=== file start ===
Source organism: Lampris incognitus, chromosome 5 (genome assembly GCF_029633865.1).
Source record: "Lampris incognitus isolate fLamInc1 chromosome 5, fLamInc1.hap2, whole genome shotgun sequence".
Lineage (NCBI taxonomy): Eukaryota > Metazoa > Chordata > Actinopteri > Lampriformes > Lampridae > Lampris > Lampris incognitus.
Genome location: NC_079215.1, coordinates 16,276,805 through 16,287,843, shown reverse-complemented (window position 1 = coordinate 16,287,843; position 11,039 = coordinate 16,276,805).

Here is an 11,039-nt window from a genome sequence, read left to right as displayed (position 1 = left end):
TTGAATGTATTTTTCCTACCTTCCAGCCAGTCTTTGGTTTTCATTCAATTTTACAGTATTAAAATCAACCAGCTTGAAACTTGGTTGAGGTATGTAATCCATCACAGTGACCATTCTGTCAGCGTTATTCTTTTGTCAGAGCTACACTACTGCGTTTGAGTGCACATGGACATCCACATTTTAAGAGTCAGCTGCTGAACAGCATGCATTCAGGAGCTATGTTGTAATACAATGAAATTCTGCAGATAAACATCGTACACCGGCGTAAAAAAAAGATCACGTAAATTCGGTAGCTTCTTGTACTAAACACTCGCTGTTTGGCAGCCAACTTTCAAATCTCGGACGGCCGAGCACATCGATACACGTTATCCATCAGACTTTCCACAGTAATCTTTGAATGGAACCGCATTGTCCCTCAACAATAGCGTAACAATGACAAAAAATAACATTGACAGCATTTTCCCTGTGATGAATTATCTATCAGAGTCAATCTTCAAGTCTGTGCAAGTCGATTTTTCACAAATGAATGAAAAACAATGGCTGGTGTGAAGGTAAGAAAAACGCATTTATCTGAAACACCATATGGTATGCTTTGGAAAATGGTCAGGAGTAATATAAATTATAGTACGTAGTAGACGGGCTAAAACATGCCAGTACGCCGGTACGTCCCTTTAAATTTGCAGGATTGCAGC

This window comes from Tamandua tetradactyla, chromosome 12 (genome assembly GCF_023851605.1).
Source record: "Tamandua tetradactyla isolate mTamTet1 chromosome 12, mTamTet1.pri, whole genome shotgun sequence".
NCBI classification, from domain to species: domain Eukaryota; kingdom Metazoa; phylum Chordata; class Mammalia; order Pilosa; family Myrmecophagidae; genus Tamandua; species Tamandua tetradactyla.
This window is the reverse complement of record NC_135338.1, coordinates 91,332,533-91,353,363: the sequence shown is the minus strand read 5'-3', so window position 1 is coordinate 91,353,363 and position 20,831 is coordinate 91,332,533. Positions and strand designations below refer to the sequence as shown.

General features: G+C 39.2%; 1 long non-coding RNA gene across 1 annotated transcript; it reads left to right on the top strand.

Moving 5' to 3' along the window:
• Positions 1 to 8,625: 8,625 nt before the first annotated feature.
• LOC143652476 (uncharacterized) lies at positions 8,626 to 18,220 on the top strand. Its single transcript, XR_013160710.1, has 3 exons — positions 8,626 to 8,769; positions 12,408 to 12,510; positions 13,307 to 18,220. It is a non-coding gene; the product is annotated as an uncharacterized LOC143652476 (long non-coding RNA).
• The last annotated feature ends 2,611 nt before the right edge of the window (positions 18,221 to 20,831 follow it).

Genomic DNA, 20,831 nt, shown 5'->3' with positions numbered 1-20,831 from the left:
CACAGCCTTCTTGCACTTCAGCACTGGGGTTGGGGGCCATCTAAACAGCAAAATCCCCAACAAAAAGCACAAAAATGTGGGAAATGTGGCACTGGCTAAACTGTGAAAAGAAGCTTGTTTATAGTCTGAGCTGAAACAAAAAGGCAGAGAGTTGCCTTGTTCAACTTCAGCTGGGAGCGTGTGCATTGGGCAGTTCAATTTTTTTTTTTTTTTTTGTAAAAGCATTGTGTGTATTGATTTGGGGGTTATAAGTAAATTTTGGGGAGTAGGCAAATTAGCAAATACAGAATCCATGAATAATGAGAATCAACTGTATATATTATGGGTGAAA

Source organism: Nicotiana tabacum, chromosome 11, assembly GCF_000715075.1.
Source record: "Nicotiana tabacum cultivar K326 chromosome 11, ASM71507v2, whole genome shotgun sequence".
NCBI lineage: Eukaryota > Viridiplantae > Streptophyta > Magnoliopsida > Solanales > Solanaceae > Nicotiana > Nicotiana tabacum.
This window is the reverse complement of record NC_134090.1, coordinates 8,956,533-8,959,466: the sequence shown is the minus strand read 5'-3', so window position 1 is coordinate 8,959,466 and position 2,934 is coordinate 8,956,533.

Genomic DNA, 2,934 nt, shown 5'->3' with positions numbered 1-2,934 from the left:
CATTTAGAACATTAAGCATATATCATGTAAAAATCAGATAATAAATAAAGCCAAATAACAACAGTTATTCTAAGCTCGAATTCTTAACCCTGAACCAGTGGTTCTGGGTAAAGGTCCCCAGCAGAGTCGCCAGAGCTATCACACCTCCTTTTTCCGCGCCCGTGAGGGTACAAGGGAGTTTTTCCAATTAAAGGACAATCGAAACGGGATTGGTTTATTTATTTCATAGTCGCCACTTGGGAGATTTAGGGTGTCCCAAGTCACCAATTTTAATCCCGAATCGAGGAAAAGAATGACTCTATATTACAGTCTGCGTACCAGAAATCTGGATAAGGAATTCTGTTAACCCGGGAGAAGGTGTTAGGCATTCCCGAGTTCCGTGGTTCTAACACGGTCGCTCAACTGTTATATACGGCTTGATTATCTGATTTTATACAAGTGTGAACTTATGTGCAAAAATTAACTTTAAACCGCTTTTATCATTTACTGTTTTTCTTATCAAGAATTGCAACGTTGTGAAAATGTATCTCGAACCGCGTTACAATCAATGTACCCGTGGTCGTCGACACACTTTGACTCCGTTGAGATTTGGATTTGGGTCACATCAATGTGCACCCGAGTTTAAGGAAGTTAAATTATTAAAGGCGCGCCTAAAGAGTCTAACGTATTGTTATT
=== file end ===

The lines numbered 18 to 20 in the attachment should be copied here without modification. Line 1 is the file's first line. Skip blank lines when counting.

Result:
Source organism: Nicotiana tabacum, chromosome 11, assembly GCF_000715075.1.
Source record: "Nicotiana tabacum cultivar K326 chromosome 11, ASM71507v2, whole genome shotgun sequence".
NCBI lineage: Eukaryota > Viridiplantae > Streptophyta > Magnoliopsida > Solanales > Solanaceae > Nicotiana > Nicotiana tabacum.